Manila - Religious militancy has a new face in the Philippine capital - in the form of a group of Filipino Christians who have converted to Islam. National Security Adviser Norberto Gonzales has described this group of Muslim converts, even though small in number, as the "biggest headache" facing Metro Manila.
The Rajah Sulyaman Group, comprising former Christians, has ties with the domestic Abu Sayyaf Muslim rebel group and the Jemaah Islamiah (JI), the regional arm of the Al-Qaeda terror network.
"They are the biggest headache because they are former Christians. They are from (the main island of) Luzon, from Manila, so they know their way aroundManila," AFP quoted Mr Gonzales as saying in an interview on government radio on Sept 3.
He added that the group was getting money from the Middle East for its activities.
Abu Sayyaf leader Khadaffy Janjalani had been quoted as saying that his group had trained 80 members of the Rajah Sulyaman Group. However, Mr Gonzales believes that the group has around just 20 actual members.
In the radio interview, Mr Gonzales did not give details of what the group was up to. But he had previously warned that "terrorists" linked to the JI were planning to stage an attack in Metro Manila in the coming weeks.
Chief Supt Leopoldo Bataoil, spokesman for the Philippine National Police, said the police had put in place a "three-tiered defence system" to protect the country against terrorist attacks.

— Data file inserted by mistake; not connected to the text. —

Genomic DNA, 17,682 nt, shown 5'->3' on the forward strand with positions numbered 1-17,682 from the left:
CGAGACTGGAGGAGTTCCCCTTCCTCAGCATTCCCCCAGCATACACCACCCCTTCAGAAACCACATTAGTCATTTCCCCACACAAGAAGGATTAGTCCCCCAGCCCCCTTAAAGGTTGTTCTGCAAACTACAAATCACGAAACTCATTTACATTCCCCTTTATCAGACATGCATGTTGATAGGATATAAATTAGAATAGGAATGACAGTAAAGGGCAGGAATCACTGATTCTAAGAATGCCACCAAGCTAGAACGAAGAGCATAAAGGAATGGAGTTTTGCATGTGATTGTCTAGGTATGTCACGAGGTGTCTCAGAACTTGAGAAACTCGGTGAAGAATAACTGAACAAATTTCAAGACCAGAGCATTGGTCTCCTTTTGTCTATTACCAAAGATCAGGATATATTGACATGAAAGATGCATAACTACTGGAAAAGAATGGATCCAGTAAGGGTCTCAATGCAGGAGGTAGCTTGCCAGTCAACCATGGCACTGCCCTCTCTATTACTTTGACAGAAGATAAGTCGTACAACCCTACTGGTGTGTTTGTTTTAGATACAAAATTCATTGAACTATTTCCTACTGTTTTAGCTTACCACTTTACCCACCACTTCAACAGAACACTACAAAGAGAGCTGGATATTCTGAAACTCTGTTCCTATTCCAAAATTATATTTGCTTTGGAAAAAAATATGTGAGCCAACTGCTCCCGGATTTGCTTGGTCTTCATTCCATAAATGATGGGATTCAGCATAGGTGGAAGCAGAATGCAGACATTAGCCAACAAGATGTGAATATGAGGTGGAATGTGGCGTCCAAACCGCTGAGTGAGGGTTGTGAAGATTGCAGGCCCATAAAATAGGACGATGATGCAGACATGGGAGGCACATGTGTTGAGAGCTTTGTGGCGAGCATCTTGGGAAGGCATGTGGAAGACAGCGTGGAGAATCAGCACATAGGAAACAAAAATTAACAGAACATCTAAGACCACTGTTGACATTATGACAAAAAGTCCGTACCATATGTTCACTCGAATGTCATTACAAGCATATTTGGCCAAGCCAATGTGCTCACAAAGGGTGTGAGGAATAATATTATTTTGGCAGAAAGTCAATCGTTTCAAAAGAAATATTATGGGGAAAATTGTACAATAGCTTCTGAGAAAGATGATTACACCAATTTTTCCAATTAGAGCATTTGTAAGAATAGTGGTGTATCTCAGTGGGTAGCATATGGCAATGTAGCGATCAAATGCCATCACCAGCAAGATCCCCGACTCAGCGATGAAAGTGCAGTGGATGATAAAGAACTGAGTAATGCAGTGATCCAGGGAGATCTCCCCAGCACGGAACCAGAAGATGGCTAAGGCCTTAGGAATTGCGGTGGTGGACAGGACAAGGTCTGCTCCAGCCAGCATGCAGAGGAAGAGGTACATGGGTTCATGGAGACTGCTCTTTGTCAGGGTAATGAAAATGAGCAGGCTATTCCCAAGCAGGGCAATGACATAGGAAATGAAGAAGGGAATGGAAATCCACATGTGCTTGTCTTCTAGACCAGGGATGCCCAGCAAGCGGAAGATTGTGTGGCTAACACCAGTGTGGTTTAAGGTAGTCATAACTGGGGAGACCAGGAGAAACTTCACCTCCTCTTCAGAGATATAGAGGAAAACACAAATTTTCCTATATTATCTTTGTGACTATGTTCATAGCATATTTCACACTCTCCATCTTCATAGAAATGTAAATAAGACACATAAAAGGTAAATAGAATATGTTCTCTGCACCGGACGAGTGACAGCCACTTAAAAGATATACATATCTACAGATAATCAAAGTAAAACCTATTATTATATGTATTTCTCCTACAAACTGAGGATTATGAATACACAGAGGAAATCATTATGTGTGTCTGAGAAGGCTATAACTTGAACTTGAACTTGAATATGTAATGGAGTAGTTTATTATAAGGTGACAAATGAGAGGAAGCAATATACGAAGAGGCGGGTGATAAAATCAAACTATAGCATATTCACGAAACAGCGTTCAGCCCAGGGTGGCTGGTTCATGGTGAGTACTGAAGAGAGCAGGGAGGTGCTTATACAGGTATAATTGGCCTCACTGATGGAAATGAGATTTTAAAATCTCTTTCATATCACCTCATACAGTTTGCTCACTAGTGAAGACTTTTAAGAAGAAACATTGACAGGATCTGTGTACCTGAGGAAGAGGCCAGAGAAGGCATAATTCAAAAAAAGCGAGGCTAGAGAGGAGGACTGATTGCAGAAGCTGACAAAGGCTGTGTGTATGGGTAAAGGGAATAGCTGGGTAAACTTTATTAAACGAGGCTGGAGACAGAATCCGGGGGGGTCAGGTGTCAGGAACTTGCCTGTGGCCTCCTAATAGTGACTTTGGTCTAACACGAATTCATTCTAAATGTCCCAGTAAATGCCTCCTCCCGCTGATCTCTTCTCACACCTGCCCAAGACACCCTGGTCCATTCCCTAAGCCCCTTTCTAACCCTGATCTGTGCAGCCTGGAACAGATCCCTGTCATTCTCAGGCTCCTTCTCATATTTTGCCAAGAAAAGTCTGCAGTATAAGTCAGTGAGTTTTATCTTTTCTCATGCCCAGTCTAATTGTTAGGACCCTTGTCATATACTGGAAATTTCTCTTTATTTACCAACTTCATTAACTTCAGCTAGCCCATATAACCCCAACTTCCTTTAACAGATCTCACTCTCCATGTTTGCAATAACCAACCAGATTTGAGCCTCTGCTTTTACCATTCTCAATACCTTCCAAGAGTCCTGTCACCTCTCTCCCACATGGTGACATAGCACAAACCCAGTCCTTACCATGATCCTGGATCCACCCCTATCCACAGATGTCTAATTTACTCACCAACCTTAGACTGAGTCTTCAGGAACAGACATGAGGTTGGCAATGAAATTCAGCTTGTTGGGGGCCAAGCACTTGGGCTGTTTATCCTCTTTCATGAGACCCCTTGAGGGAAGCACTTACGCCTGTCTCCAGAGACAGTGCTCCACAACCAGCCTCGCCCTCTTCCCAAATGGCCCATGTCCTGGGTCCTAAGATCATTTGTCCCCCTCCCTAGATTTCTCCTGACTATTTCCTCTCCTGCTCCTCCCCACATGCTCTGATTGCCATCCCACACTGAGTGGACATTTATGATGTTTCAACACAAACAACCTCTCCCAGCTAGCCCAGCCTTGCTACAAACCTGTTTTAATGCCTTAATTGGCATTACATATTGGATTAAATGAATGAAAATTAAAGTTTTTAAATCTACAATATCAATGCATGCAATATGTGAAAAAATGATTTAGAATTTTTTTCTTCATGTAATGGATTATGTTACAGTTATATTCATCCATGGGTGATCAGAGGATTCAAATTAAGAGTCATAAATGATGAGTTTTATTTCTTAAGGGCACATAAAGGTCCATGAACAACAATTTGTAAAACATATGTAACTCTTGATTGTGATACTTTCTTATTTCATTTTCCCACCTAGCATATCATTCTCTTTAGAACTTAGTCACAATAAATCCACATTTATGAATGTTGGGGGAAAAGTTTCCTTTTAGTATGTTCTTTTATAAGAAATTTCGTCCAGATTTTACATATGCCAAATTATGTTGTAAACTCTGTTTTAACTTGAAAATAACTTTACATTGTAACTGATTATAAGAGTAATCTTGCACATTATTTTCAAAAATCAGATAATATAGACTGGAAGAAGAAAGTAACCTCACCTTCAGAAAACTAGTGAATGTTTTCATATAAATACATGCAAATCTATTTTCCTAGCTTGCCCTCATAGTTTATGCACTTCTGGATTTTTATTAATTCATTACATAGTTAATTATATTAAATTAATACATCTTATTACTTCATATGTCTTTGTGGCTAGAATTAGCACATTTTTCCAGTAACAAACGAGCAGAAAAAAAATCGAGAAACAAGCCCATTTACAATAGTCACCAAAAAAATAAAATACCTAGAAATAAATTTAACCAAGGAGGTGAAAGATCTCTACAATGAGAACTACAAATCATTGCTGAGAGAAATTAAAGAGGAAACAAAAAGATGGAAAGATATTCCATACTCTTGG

The system includes identifying the terrorists' potential targets, making it difficult for them to succeed in their targets and getting the public to understand the government's anti-terrorism strategy.
"What is important is that we prevent (Jemaah Islamiah) from penetrating urban centres," he said.
A police intelligence officer said six JI members were now on the loose in Mindanao and Metro Manila on bombing missions.
"We don't know yet when and where they will strike, but there are indications that they are gearing up for a big one," he said.
The Philippines is Asia's biggest Roman Catholic nation where just seven percent of the population are Muslims and live mainly in Muslim Mindanao and the Sulu Archipelago in the south of the country.
* Converts to Islam biggest threat (The Manila Times, Sept 4)